written by Bryce, Joel, Mara, Kayleigh, Noah, Dakota (a first person DRA experience)
On Friday, October 17 the seventh, eighth, and CAL students traveled to the Damariscotta River Association to gain knowledge of the history of humans of previous times and how they survived. One of the teachers, David (known as N'Tapot in Passamaquoddy), taught us about how his family lived in what is now Northern Maine/Canada and how he learned to make birch bark canoes. He also told stories that his elders told him to learn life lessons.
David's great grandfather was the last known birch bark canoe builder. The students learned about what was safe and what is not recommended to eat. We, as students, received the opportunity to dig up groundnuts. One student created a "deadly weapon" with only needles and an old milkweed branch that can pierce through a tire and the wilderness around him.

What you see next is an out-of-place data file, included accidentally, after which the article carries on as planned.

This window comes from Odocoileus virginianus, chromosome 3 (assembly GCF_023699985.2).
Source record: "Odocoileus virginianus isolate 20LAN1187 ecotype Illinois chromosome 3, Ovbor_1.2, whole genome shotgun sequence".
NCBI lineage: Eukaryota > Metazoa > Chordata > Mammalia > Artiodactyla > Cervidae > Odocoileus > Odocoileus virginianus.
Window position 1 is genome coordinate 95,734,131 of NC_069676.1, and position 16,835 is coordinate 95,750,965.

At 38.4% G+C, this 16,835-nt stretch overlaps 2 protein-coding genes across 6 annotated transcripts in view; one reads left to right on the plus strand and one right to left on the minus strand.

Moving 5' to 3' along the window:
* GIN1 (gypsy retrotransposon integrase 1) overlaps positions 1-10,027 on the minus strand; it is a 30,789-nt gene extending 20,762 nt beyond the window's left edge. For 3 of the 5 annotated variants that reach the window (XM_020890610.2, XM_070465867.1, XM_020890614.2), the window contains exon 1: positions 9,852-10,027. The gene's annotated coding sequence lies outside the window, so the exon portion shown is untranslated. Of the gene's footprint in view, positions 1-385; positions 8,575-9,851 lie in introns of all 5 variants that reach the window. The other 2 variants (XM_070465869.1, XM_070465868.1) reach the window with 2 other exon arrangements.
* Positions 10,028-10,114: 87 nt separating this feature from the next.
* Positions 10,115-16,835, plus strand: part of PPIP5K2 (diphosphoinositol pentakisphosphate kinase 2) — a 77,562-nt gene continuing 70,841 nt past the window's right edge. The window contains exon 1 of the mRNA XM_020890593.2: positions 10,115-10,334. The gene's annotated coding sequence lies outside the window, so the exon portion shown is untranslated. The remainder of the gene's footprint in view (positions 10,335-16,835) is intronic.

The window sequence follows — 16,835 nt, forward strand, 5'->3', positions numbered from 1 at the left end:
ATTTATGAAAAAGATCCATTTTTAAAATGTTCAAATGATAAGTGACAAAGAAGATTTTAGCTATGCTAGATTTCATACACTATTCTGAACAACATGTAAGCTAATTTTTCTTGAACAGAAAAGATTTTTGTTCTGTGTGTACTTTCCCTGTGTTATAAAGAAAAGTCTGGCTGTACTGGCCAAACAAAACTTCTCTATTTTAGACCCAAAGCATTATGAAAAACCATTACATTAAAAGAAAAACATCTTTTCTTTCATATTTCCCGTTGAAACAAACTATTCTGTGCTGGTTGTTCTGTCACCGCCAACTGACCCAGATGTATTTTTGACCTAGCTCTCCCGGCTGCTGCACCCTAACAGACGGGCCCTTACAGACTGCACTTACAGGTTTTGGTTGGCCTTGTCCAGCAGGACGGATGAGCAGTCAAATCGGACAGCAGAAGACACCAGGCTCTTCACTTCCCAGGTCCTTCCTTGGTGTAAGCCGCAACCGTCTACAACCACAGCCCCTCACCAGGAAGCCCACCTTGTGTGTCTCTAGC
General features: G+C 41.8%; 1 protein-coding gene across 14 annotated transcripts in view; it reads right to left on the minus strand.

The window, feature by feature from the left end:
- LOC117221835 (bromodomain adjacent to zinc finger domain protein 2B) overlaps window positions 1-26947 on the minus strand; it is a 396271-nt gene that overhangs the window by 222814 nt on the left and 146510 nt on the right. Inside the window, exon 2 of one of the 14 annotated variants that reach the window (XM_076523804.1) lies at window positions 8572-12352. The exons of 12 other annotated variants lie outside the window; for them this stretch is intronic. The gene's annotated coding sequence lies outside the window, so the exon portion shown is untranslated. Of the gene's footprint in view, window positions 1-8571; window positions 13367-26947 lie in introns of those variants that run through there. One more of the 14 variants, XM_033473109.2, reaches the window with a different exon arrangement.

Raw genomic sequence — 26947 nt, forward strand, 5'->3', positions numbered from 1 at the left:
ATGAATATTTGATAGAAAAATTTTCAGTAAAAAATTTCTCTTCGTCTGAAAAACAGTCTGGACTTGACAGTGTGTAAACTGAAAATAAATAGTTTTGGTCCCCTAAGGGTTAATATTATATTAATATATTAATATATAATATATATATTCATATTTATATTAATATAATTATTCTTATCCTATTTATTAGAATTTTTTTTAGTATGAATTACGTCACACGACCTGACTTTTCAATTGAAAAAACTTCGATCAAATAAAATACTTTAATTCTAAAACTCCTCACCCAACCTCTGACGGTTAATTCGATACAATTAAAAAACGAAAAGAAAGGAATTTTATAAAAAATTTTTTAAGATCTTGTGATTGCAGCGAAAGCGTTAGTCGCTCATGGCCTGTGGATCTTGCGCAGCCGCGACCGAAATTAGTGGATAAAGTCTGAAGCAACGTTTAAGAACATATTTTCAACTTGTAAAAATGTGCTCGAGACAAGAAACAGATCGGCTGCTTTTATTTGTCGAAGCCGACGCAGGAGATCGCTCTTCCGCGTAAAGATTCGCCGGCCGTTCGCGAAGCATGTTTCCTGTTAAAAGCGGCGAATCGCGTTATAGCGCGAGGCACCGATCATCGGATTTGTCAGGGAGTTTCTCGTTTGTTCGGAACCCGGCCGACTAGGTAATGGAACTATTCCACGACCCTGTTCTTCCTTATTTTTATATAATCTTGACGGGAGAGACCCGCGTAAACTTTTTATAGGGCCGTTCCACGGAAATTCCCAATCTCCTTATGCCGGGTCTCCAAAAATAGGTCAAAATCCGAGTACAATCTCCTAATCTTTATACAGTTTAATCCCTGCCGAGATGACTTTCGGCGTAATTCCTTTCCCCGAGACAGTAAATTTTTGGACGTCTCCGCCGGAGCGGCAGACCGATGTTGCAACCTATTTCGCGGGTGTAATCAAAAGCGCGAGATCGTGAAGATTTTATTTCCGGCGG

Students were divided into two sections; one group went with Sarah, and the other group went with David, and then they switched leaders. Sarah’s group walked the property and gained knowledge about making wigwams and what the Native Americans ate when they got themselves into a bind and scavenged for any available food to survive. The second group learned about how David's family had a legacy of canoe building.
When asked, "What did David teach you about patience and family?" One fellow student, Noah, replied, "Patience is worth it afterwards." Finally, the last question, "Do you find anything to relate to on this adventure?" Rachael, said, When David talked about patience with certain things, I understood."
The students of Nobleboro had a lot fun learning about David's life, how to make wigwams and more. Every single one of the students came back from that trip knowing something new.